Woodworking Basics First Steps

Man wood working at bench

My first woodworking basics lesson all those years ago was to learn how to plane straight and true.It starts by turning the plane upside down and casting an eye down the sole of the plane to determine if the protruding blade edge is the same throughout its edge.

Should the blade project unevenly you will only plane one edge of the timber, so adjust the angle of the blade to be equal along its width.

I have found that my two and a half inch bladed smoothing plane is versatile enough for most jobs.

Mark a length of timber say 4mm along its length, both sides and practice planing to the line. try to keep the plane at 90 degrees to the timber. Keep checking both sides and if uneven adjust the angle of the plane accordingly. Remember practice first, you don't want to have to replace later.

I learned how to sharpen tools at an early age, without the aid of guides but I recommend you buy a tool such as a Veritas Sharpening system, which you fasten to the plane or chisel blade, ensuring the perfect angle every time.

Its best to buy a new water or oil stone as you want to start without any blemishes or uneven wear on the stone. I have always used an oil stone as the oil came in handy to help prevent my hands from drying and cracking.

Otherwise always use moisturiser and or barrier cream before you start work

Nail That Winner

Sounds easy doesn't it, but even a craftsman like myself still bends a few nails or hammers my thumb occasionally.

A decent woodworking basics tip is to pilot drill a hole fractionally smaller than the nail width so there is less chance of a blackened thumb nail or blistered skin. Try this method if at first you are wary of getting the nail started.

When removing nails, place a small block of wood up to the nail and prize out the nail. This stops any indentation in the workpiece.

Don't forget to countersink the nail with a countersink punch. Should you not have one use a large nail. Stand the nail on its head and hammer the point, the flattened point is a good substitute.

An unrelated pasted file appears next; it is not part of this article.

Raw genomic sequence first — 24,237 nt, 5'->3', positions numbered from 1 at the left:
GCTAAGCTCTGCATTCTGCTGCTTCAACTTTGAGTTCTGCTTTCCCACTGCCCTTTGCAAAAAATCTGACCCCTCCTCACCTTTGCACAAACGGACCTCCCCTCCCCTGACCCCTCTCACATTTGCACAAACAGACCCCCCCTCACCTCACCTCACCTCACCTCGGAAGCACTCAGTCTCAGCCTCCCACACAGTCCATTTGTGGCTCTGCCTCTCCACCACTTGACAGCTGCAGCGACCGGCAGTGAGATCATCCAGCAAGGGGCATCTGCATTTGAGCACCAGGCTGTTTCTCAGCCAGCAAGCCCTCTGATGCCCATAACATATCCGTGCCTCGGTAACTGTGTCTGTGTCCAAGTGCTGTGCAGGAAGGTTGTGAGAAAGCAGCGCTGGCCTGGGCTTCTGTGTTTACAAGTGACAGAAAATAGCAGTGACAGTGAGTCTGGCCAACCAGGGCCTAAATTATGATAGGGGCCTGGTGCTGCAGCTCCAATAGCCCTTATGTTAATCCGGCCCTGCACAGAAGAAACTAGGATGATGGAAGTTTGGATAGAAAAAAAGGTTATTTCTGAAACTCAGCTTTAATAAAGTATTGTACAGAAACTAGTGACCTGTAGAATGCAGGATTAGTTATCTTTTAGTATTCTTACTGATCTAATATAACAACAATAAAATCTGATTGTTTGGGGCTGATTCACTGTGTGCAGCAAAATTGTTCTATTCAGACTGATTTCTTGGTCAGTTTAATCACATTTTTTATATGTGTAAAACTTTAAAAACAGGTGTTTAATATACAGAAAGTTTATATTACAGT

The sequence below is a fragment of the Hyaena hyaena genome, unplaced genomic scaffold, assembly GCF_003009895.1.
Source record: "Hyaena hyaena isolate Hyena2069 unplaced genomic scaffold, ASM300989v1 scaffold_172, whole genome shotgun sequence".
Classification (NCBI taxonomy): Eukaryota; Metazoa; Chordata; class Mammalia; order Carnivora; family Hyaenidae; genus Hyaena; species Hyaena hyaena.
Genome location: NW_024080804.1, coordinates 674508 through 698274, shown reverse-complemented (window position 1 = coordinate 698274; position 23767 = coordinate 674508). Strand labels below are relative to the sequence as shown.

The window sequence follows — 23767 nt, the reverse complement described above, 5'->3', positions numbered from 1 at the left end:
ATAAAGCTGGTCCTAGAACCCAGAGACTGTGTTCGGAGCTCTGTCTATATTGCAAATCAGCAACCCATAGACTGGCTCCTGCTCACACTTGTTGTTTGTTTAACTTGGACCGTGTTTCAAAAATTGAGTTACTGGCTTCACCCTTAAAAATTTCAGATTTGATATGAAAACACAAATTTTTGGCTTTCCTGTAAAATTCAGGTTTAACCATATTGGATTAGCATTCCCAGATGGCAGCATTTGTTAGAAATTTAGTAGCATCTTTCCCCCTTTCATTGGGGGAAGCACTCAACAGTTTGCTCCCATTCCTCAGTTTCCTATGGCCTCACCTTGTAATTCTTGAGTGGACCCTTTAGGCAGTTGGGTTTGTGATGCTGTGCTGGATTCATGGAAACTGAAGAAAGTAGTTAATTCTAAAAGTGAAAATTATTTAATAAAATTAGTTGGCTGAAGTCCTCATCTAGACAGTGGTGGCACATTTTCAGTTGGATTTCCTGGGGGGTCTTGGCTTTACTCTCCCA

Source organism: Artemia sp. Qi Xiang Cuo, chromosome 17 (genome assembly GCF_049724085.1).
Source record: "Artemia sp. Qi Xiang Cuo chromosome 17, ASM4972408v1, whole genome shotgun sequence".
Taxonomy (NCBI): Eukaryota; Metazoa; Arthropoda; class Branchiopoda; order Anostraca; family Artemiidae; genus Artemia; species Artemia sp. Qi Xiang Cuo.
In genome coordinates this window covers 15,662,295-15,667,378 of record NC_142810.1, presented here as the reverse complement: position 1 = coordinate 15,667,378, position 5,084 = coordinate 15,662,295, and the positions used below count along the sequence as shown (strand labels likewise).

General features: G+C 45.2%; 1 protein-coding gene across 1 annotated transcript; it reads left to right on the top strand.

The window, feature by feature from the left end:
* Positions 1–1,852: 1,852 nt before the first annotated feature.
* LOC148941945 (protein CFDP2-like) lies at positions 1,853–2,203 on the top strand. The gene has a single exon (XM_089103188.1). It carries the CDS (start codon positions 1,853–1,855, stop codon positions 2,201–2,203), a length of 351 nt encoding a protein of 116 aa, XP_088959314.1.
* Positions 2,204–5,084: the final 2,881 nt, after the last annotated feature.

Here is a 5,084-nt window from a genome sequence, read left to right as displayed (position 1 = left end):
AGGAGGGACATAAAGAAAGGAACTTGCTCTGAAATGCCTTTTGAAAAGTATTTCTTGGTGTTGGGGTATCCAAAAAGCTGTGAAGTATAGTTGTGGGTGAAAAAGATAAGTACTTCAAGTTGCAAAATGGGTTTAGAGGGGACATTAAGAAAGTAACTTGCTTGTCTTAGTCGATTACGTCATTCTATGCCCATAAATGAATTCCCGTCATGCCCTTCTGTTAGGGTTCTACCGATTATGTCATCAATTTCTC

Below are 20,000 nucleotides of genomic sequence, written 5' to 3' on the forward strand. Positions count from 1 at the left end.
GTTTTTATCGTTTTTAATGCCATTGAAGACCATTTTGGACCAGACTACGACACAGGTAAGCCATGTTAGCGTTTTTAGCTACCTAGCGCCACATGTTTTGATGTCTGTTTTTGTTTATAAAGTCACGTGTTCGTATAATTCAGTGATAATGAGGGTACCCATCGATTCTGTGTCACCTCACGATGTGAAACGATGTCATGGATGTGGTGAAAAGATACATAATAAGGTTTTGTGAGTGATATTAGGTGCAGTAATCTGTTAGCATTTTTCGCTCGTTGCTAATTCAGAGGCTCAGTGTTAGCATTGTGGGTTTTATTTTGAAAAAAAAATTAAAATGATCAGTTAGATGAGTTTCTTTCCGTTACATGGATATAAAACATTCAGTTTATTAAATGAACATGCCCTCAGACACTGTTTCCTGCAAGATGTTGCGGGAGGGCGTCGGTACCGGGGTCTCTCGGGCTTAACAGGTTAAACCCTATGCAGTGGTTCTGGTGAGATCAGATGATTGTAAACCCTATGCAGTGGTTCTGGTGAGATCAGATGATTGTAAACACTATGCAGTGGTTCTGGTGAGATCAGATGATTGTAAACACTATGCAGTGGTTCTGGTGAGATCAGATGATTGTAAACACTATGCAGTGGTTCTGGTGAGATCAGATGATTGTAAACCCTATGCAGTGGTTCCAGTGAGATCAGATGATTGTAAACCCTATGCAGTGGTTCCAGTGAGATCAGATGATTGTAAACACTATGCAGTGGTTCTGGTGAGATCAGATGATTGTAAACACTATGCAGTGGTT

Just a word of caution: There may be times when you have joined timbers wrongly and have to separate them. Always remove the entire nail or screw to prevent them being stood on at a later point in time

Screw Too

The longer the screw the bigger the size of bit or screwdriver head you will require. So make sure one fits the other before attempting any screwing. Most screws nowadays are star headed and much easier to work with than the old slotted screws but they can easily become damaged by using the wrong size tool head.

When screwing directly into timber, countersink first, so that the screw head will finish below the surface of the timber. Should you not have a countersink bit, drill a 2 or 3 mm deep hole with the width being just greater than the width of the screw head.

Always pilot drill a hole for the screw which will prevent the timber from splitting.

Final Thoughts

Timber was once a seed growing into a beautiful tree. our seed is to maintain that beauty by creating from it our designs and projects. Treat the wood with care and once again beauty will return if only in the eyes of the creator.

Enjoy your new passion, let me know how you are doing, expand from woodworking basics and if at any time you have problems or queries,please get in touch.

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